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TitleSolubility of squalene, oleic acid, soya oil, and deep sea shark liver oil in subcritical R134a from 303 to 353 K
Publication TypeJournal Article
Year of Publication2001
AuthorsCatchpole, O.J., and Proells K.
JournalIndustrial and Engineering Chemistry Research
Volume40
Issue3
Pagination965 - 972
Date Published2001
ISSN08885885 (ISSN)
Keywordsarticle, fish oil, Fractionation, lipid solubility, measurement, Molecular weight, norflurane, Oleic acid, pressure, shark, soybean oil, Squalene, temperature dependence
AbstractThe solubilities of lipids typically found in marine oils and seed oil refining byproducts were measured in subcritical R134a to determine whether R134a could be a viable, low-pressure alternative to supercritical CO2. The solubilities of squalene, oleic acid, soya oil, and deep sea shark liver oil in subcritical R134a were measured in a countercurrent packed column apparatus over the temperature range 303 to 353 K at 60 bar. Solubility measurements were also made over the pressure range 40-200 bar at 343 K for shark liver oil and oleic acid. The solubilities of all solutes in R134a were low, ranging from 0.8 to 10 g of solute per kg of solvent. The solubilities increased almost linearly with increasing temperature at fixed pressure and increased logarithmically with increasing pressure at fixed temperature. The measurements show that R134a can be used as an alternative to supercritical CO2. The strong temperature dependence of the solubility allows for two-stage fractionation of extracts. Solubility as a function of individual solute type increased with decreasing polarity and decreasing molecular weight. The fractionation of deep sea shark liver oil and technical-grade oleic acid was observed in the solubility determinations. Lower-molecular-weight components were concentrated in the extract (R134arich phase), and high-molecular-weight components in the raffinate (lipid-rich phase). A linear solvation energy relationship approach was used to correlate the enhancement factors of the solutes as a function of the solvent polarity/dipolarizability factor. Linear relationships were obtained, but the dependence of the enhancement factor on other solute-solvent parameters could not be determined.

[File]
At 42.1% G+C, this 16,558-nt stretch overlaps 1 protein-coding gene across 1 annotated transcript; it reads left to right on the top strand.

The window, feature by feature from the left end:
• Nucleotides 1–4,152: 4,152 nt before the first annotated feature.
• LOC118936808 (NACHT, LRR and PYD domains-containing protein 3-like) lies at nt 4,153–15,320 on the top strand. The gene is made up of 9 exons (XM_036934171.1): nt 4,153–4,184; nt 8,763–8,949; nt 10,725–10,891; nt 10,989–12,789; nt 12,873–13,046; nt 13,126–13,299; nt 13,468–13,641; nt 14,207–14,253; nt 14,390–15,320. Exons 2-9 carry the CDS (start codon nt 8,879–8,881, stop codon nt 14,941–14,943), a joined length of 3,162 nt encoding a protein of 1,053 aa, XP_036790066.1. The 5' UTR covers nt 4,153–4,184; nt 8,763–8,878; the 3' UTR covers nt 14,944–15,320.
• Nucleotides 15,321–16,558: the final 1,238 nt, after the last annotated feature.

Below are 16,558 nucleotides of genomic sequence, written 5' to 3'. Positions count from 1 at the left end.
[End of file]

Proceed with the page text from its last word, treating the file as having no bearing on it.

URLhttp://www.scopus.com/inward/record.url?eid=2-s2.0-0035140316&partnerID=40&md5=45096d72176a861971a1a32de6210996

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